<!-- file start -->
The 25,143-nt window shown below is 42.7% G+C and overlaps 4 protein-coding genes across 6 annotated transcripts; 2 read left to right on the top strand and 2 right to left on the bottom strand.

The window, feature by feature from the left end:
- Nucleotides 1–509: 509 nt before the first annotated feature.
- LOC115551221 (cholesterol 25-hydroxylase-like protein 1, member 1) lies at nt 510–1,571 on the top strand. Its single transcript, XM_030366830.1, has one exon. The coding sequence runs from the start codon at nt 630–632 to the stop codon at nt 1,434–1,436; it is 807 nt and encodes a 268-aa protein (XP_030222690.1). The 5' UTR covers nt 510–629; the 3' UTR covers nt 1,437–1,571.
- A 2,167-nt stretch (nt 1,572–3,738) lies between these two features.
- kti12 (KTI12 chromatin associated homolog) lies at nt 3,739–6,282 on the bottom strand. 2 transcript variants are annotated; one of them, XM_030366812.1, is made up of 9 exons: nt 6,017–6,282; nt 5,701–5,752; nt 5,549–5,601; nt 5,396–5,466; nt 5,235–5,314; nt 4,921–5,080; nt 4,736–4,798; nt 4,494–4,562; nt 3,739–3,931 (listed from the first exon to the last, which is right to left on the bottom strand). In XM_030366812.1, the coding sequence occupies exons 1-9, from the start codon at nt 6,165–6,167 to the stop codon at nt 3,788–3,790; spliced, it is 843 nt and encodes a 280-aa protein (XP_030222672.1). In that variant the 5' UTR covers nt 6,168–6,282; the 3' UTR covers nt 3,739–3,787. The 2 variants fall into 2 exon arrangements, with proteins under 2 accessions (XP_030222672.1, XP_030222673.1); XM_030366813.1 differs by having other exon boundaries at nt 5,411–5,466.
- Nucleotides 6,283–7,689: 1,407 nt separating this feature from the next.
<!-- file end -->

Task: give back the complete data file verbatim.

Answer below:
The 25,143-nt window shown below is 42.7% G+C and overlaps 4 protein-coding genes across 6 annotated transcripts; 2 read left to right on the top strand and 2 right to left on the bottom strand.

The window, feature by feature from the left end:
- Nucleotides 1–509: 509 nt before the first annotated feature.
- LOC115551221 (cholesterol 25-hydroxylase-like protein 1, member 1) lies at nt 510–1,571 on the top strand. Its single transcript, XM_030366830.1, has one exon. The coding sequence runs from the start codon at nt 630–632 to the stop codon at nt 1,434–1,436; it is 807 nt and encodes a 268-aa protein (XP_030222690.1). The 5' UTR covers nt 510–629; the 3' UTR covers nt 1,437–1,571.
- A 2,167-nt stretch (nt 1,572–3,738) lies between these two features.
- kti12 (KTI12 chromatin associated homolog) lies at nt 3,739–6,282 on the bottom strand. 2 transcript variants are annotated; one of them, XM_030366812.1, is made up of 9 exons: nt 6,017–6,282; nt 5,701–5,752; nt 5,549–5,601; nt 5,396–5,466; nt 5,235–5,314; nt 4,921–5,080; nt 4,736–4,798; nt 4,494–4,562; nt 3,739–3,931 (listed from the first exon to the last, which is right to left on the bottom strand). In XM_030366812.1, the coding sequence occupies exons 1-9, from the start codon at nt 6,165–6,167 to the stop codon at nt 3,788–3,790; spliced, it is 843 nt and encodes a 280-aa protein (XP_030222672.1). In that variant the 5' UTR covers nt 6,168–6,282; the 3' UTR covers nt 3,739–3,787. The 2 variants fall into 2 exon arrangements, with proteins under 2 accessions (XP_030222672.1, XP_030222673.1); XM_030366813.1 differs by having other exon boundaries at nt 5,411–5,466.
- Nucleotides 6,283–7,689: 1,407 nt separating this feature from the next.